In the fall of 2011 Los Angeles celebrated the launch of Pacific Standard Time: Art in L.A. 1945—1980, an unprecedented collaboration of arts institutions across Southern California joining together to tell the story of the birth of the L.A. art scene. Yet it was 230 years earlier, in 1781, that the city of Los Angeles itself was born when El Pueblo de Nuestra Señora la Reina de los Ángeles was founded as part of New Spain. Thus, while Los Angeles often represents the vanguard of contemporary culture in the United States, it is at the same time a Latin American city of long duration.

Nadin Ospina, Chac Mool III, 1999
Today, nearly half of the population of Los Angeles has roots in Latin America, contributing to Southern California as a lively center of artistic production and a natural nexus of cultural creativity between North and South. In recent years a number of exhibitions in the Americas and Europe have offered an introduction to the original and varied heritage of Latin America and the Latin American diaspora. Now there is an opportunity for a broader and deeper examination of this art through a renewed collaboration by the Pacific Standard Time partners. In the process, Southern California will play a significant role in the research and presentation of Latin American art.

In spring 2014, the Getty Foundation announced an initial round of grants to arts institutions across Southern California for research and planning of an ambitious exploration of Latin American and Latino art called Pacific Standard Time: LA/LA. This new collaboration takes a fresh look at vital and vibrant traditions in Latino and Latin American art through more than 70 exhibitions and programs from San Diego to Santa Barbara opening in September 2017. While the majority of exhibitions will have an emphasis on modern and contemporary art, there also will be crucial exhibitions about the ancient world and the pre-modern era. The initiative is generating significant research on topics from luxury objects in the pre-Columbian Americas to 20th-century Afro-Brazilia art and "renegade" alternative spaces in Mexico City, in exhibitions that range from monographic studies of individual artists to broad surveys that cut across numerous countries. A second round of grants to support exhibitions and publications was announced in March 2016. In total, the Foundation has provided more than $16 million in grants to 50 organizations across Southern California. See a full list of supported projects here.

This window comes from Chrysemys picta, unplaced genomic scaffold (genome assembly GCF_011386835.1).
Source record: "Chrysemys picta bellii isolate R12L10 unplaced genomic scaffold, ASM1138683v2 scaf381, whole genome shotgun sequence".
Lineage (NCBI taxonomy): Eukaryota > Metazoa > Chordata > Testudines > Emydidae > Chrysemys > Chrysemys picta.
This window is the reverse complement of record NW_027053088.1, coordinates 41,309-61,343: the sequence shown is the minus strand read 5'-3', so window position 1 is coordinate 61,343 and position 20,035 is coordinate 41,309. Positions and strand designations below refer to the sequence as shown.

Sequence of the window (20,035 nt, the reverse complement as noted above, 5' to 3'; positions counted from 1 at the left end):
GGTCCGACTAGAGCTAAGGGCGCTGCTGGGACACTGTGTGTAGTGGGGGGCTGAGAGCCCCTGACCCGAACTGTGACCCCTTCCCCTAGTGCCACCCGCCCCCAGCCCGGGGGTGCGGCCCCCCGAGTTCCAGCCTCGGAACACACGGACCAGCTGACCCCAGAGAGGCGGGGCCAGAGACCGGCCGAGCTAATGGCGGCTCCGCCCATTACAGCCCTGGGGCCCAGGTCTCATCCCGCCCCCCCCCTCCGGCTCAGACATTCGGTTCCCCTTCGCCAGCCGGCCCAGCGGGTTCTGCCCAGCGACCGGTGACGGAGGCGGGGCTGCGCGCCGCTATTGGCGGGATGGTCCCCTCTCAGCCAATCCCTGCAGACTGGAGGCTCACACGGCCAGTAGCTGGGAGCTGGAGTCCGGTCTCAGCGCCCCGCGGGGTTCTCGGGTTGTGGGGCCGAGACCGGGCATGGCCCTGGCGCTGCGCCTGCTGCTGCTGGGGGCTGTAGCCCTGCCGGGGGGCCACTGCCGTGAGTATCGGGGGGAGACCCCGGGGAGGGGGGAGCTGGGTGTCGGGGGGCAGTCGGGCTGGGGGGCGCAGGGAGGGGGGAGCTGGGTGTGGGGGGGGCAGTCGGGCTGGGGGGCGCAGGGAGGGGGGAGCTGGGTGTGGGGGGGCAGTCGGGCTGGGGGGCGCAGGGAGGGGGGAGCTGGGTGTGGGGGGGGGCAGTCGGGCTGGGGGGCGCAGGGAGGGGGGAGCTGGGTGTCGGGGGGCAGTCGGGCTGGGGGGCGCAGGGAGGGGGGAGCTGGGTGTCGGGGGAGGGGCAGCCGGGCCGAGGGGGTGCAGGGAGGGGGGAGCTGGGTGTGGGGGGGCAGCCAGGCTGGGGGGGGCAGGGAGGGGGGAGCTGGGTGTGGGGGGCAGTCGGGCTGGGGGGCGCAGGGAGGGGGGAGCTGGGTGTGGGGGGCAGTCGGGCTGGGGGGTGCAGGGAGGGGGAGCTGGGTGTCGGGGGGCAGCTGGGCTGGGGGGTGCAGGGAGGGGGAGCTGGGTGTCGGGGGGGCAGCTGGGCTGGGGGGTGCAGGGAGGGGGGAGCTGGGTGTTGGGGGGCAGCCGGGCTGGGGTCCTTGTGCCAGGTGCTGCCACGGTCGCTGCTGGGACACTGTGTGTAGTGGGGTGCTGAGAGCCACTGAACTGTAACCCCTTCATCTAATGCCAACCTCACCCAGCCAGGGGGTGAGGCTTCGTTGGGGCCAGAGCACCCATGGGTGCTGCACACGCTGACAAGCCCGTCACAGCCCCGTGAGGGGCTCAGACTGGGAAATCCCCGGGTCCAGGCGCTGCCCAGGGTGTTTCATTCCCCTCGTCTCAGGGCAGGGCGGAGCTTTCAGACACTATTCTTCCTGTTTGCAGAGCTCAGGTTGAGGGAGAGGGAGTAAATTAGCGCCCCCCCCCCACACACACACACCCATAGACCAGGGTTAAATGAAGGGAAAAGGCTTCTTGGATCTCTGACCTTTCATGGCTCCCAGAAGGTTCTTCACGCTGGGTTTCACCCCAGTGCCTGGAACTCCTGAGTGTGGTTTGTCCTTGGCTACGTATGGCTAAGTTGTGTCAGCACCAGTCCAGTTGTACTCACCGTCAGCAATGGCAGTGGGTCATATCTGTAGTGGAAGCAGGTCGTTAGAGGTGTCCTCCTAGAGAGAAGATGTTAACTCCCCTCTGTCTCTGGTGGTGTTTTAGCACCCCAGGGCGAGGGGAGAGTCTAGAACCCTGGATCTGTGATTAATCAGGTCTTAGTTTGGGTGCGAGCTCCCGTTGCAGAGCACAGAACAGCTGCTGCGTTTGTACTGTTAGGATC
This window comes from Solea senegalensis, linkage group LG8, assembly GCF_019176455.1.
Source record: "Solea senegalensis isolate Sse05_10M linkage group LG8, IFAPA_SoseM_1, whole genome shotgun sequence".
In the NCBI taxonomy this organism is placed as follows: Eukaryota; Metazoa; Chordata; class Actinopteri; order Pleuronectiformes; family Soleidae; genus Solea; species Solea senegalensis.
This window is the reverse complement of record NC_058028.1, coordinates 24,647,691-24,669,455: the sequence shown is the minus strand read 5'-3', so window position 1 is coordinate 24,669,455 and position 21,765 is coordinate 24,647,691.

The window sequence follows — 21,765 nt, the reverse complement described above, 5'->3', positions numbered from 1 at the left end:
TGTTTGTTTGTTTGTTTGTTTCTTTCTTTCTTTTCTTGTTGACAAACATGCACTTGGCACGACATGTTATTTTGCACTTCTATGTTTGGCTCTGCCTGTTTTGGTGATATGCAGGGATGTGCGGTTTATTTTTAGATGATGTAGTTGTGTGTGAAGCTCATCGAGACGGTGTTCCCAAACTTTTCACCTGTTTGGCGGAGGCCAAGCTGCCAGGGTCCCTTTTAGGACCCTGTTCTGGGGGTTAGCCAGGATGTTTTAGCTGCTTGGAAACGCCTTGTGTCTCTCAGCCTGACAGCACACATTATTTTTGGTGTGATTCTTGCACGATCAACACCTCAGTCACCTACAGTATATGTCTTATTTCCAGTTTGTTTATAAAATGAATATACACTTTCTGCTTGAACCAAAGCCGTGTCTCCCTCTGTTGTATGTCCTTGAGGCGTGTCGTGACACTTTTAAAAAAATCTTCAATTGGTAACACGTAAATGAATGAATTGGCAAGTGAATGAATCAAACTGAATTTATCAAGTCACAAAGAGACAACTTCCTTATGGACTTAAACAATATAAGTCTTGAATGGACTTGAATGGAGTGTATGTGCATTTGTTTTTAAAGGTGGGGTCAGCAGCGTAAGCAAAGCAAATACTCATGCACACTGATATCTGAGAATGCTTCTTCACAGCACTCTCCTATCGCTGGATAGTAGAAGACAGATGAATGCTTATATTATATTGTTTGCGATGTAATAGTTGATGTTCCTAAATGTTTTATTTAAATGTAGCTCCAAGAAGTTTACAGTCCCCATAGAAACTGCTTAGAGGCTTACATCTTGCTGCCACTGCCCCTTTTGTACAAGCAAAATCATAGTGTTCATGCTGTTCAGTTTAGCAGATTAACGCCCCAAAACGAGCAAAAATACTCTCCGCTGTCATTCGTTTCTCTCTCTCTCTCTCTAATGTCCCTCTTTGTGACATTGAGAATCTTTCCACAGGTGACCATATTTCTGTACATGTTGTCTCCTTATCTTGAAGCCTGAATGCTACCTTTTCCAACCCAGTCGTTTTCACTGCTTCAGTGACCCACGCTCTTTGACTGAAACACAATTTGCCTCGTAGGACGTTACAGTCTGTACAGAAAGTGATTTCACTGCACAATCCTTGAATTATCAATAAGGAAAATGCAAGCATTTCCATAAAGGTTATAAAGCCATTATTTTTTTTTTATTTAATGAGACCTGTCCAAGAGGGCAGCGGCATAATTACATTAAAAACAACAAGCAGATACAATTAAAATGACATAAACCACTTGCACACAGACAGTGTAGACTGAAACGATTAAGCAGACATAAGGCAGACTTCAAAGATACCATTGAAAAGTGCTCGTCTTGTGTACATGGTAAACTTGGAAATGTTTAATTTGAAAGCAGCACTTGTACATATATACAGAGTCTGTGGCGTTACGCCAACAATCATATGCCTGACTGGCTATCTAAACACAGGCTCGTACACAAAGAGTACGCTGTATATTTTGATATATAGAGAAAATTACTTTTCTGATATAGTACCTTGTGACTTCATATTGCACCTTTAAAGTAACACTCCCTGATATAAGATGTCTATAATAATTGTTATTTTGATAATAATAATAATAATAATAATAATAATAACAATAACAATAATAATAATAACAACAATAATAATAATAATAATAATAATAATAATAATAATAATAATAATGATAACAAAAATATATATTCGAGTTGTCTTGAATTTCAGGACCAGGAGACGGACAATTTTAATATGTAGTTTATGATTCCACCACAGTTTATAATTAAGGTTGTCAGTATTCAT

The Getty Foundation has also supported periodic convenings for Pacific Standard Time: LA/LA partners to encourage scholarly dialogue and collaboration. These include a two-day symposium called LA/LA: Place and Practice held at the San Diego Museum of Art and the Getty Center. More information on past events is available here.

<i>Biscoito arte</i>, Regina Silveira, 1976/1997
Above: Biscoito arte (detail), Regina Silveira, 1976/1997. Photo: Gerson Zanini. Courtesy of the artist. Top image: Echo Park II, III, Carlos Almaraz. Collection of Paul Hastings LLP. Artwork © The Carlos Almaraz Estate 2014